Yes. So I, I don’t like just to use the word challenges cause I do see everything that we’ve been through with the pandemic as an opportunity for growth and change. And I think everything that is presented to us in life is an opportunity for growth. So I try to use a positive mindset with rather than thinking about challenges. I, I see them as opportunities for change for growth, and the pandemic has been very difficult for many of our families for our staff. We do recognize that, but in many ways there’s been tremendous opportunities for students to develop skills that they may not otherwise have developed. You know, when you think of the technological skills that students have when you think of the ways that teachers have been able to adapt their practices to online learning that’s not going to go away.


Jeannie Armstrong (16:21):
And so I really do see that what we have been through as a system, as a country globally has had a positive impact in some ways. And I think coming out of this, what we need to recognize is the value of connection and relationships, because that is what truly has been missed. And so we really do need to reinvest some time on self care on student mental health and wellbeing on student voice and engagement. And just being able to, to recognize the importance of that connectedness, that teachers need to have those re positive relationships with students as superintendents, we need to be connected to the schools that we serve. So just really it’s about relationships and connection, and that will be our path forward.


Sam Demma (17:12):
People use the term teacher burnout in the education sector field, but I think during COVID, there was a global human burnout people as a whole, no matter what industry you worked in were experiencing this overwhelming anxiety and frustration and confusion, what, while you were going through that challenge yourself, how did you ensure to fill your own cup? Or what does self care look like for gen Armstrong


Jeannie Armstrong (17:41):
Well if you ask my family, they’d probably say I don’t do that enough.

Jeannie Armstrong (17:47):
But you know, it really is. It’s about my family and you know, my faith as well. And it’s the little things each and every day, you know, sometimes our days as system leaders are long and sometimes we have meetings till late at night, and it’s hard to find that time for yourself, but I try to celebrate in little ways, whether it’s a favorite cup of coffee, whether it’s listening to my favorite playlist, if I’m commuting in the car whether it’s taking time to just read a book, I love to read. So for me, that’s always something that I valued and it’s, it’s what I do to really unwind to try and get in some physical activity. And, and I would have to admit I’m not great at that, but I’m trying to, to work on that and get better at that. Nice, but take time to go for a walk at night and to just spend time with my husband and my family.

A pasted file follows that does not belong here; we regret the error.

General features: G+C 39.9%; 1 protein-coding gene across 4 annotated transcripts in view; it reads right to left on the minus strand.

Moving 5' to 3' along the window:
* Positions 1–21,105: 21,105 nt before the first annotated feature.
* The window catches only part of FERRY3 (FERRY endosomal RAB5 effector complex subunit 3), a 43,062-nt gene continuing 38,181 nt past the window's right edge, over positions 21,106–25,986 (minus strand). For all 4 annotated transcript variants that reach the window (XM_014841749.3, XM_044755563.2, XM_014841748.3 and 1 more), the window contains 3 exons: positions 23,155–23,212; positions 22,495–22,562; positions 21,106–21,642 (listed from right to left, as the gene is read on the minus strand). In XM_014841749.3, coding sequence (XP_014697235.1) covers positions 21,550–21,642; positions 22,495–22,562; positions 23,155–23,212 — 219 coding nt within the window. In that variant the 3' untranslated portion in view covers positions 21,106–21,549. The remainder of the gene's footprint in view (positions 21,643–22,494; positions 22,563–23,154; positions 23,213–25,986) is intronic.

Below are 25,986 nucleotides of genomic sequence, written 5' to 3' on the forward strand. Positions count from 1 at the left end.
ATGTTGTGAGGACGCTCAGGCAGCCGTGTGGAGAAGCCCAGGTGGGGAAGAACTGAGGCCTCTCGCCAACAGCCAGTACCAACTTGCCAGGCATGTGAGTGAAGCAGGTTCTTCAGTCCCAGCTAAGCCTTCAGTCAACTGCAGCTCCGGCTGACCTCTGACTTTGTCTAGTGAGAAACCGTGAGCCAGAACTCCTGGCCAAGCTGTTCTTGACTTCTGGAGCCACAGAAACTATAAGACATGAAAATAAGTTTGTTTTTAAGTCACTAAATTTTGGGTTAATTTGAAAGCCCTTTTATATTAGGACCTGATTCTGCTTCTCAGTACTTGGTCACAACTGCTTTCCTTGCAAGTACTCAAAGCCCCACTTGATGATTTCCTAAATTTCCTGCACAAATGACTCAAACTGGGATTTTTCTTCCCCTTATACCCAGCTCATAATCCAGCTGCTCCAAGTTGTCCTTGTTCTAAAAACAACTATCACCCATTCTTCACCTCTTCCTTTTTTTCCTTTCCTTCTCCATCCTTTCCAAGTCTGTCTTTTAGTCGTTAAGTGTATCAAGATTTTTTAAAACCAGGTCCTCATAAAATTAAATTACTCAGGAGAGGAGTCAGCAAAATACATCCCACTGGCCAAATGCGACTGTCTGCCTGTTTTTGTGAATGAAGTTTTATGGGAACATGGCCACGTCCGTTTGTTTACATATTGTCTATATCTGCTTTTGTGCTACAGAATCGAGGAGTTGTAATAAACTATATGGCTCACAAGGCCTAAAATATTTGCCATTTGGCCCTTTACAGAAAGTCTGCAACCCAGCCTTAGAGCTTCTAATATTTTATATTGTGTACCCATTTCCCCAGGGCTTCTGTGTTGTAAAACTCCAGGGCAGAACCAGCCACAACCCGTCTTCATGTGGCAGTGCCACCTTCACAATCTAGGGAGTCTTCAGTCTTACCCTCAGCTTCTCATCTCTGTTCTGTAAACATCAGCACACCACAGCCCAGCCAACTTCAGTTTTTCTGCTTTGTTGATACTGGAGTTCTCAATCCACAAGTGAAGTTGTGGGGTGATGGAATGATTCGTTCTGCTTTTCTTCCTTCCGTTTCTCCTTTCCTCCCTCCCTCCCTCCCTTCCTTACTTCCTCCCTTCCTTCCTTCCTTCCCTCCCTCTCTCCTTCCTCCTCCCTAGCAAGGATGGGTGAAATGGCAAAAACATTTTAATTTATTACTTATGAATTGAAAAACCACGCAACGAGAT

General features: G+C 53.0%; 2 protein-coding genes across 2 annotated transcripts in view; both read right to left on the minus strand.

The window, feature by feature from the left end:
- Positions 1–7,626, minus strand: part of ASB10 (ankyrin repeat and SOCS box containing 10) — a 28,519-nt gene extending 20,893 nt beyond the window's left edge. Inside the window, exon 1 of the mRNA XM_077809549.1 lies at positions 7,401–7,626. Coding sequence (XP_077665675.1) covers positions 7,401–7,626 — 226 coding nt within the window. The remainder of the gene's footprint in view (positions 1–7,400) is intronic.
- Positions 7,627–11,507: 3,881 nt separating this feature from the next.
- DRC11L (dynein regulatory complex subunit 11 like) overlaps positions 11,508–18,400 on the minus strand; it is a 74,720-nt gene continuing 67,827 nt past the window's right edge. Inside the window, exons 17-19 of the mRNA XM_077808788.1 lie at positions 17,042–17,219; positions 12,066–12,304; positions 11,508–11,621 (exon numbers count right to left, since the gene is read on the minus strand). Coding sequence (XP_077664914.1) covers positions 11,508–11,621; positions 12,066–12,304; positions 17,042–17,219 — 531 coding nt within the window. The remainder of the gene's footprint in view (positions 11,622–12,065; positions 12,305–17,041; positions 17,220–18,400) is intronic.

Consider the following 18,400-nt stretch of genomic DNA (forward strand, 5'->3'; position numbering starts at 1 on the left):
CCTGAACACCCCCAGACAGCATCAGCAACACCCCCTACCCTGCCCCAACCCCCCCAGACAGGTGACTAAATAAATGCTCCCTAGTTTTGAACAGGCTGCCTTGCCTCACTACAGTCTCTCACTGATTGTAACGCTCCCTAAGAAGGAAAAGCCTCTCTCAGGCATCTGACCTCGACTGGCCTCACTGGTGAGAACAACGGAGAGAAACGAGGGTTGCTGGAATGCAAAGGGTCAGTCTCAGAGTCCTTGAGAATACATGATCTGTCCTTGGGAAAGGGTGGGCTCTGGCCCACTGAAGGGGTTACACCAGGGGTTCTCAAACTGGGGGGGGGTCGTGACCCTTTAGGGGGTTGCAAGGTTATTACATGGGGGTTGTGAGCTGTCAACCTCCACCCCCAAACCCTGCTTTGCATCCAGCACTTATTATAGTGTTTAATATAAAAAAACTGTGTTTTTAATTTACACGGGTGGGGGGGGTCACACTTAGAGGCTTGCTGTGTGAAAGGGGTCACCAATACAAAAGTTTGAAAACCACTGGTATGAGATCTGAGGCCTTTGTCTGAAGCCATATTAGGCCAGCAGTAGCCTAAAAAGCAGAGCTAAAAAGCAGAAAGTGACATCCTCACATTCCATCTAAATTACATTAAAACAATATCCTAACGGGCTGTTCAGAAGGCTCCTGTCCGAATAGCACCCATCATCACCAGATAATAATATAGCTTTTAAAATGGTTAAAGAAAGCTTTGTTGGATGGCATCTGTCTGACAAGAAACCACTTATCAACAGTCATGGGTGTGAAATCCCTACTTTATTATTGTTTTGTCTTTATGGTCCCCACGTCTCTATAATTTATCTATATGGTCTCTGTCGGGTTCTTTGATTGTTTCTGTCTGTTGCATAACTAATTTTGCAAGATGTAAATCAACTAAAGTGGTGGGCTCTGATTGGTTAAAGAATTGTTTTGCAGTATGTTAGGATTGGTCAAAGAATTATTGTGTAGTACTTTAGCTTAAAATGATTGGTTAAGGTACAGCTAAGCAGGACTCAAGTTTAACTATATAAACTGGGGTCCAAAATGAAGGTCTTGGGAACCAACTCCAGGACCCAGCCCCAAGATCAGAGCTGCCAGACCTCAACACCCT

Sam Demma (18:37):
That’s awesome. I love that. I, I think self-care looks different for every person, right? As long as you find the things that fill your cup and work for you, I think it’s really important that we spend time on those things. You mentioned reading, being a big part of your life, what resources in the form of books or podcasts or people have you found helpful throughout your entire educational journey and career thus far?


Jeannie Armstrong (19:01):
Oh, Sam there’s so many one that our team is reading right now as a part of a book club is calm within the storm, which is Dr. Robin Hanley depo. And she is a professor at Trenton university here in Peterborough, and it’s a book really about resiliency. And so as a team, we’re, we’re reading that right now and, or just finishing that book. And it’s very, very powerful. And I’ll just share with you one quote that really resonated with me as we’re coming outta a global pandemic, not every storm that comes into your life is meant to take you down. Perhaps that storm is coming to clear a path that you could never have found otherwise. And so if we think about, you know, the, the different things that have even happened in my own life that have maybe shifted my path slightly, they were meant to be all of these pieces are meant to be, they’re meant to steer you in a certain path.


Jeannie Armstrong (20:03):